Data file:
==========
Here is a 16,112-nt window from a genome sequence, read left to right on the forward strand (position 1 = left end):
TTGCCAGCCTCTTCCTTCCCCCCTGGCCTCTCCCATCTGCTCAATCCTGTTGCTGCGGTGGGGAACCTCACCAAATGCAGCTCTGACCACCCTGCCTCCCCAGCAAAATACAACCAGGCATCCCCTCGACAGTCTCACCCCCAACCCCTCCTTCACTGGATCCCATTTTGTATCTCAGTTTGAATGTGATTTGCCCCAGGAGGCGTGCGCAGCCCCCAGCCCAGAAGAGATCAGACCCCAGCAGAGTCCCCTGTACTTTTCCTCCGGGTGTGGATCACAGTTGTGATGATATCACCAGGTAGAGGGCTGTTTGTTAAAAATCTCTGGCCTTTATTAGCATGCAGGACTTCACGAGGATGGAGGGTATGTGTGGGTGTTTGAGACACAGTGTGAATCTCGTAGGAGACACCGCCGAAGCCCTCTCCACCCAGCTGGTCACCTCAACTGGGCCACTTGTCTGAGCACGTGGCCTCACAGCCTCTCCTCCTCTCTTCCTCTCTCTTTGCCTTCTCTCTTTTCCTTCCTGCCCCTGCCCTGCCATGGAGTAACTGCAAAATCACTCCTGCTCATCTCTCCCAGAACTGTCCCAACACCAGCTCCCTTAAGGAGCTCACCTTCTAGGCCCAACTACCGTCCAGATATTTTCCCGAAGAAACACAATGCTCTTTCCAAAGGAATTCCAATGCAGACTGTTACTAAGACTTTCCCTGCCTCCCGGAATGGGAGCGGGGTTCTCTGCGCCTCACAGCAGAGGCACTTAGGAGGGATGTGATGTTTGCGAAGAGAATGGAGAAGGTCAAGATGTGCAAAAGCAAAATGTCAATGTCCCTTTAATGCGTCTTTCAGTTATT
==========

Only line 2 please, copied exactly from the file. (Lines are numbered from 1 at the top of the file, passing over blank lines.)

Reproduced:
TTGCCAGCCTCTTCCTTCCCCCCTGGCCTCTCCCATCTGCTCAATCCTGTTGCTGCGGTGGGGAACCTCACCAAATGCAGCTCTGACCACCCTGCCTCCCCAGCAAAATACAACCAGGCATCCCCTCGACAGTCTCACCCCCAACCCCTCCTTCACTGGATCCCATTTTGTATCTCAGTTTGAATGTGATTTGCCCCAGGAGGCGTGCGCAGCCCCCAGCCCAGAAGAGATCAGACCCCAGCAGAGTCCCCTGTACTTTTCCTCCGGGTGTGGATCACAGTTGTGATGATATCACCAGGTAGAGGGCTGTTTGTTAAAAATCTCTGGCCTTTATTAGCATGCAGGACTTCACGAGGATGGAGGGTATGTGTGGGTGTTTGAGACACAGTGTGAATCTCGTAGGAGACACCGCCGAAGCCCTCTCCACCCAGCTGGTCACCTCAACTGGGCCACTTGTCTGAGCACGTGGCCTCACAGCCTCTCCTCCTCTCTTCCTCTCTCTTTGCCTTCTCTCTTTTCCTTCCTGCCCCTGCCCTGCCATGGAGTAACTGCAAAATCACTCCTGCTCATCTCTCCCAGAACTGTCCCAACACCAGCTCCCTTAAGGAGCTCACCTTCTAGGCCCAACTACCGTCCAGATATTTTCCCGAAGAAACACAATGCTCTTTCCAAAGGAATTCCAATGCAGACTGTTACTAAGACTTTCCCTGCCTCCCGGAATGGGAGCGGGGTTCTCTGCGCCTCACAGCAGAGGCACTTAGGAGGGATGTGATGTTTGCGAAGAGAATGGAGAAGGTCAAGATGTGCAAAAGCAAAATGTCAATGTCCCTTTAATGCGTCTTTCAGTTATT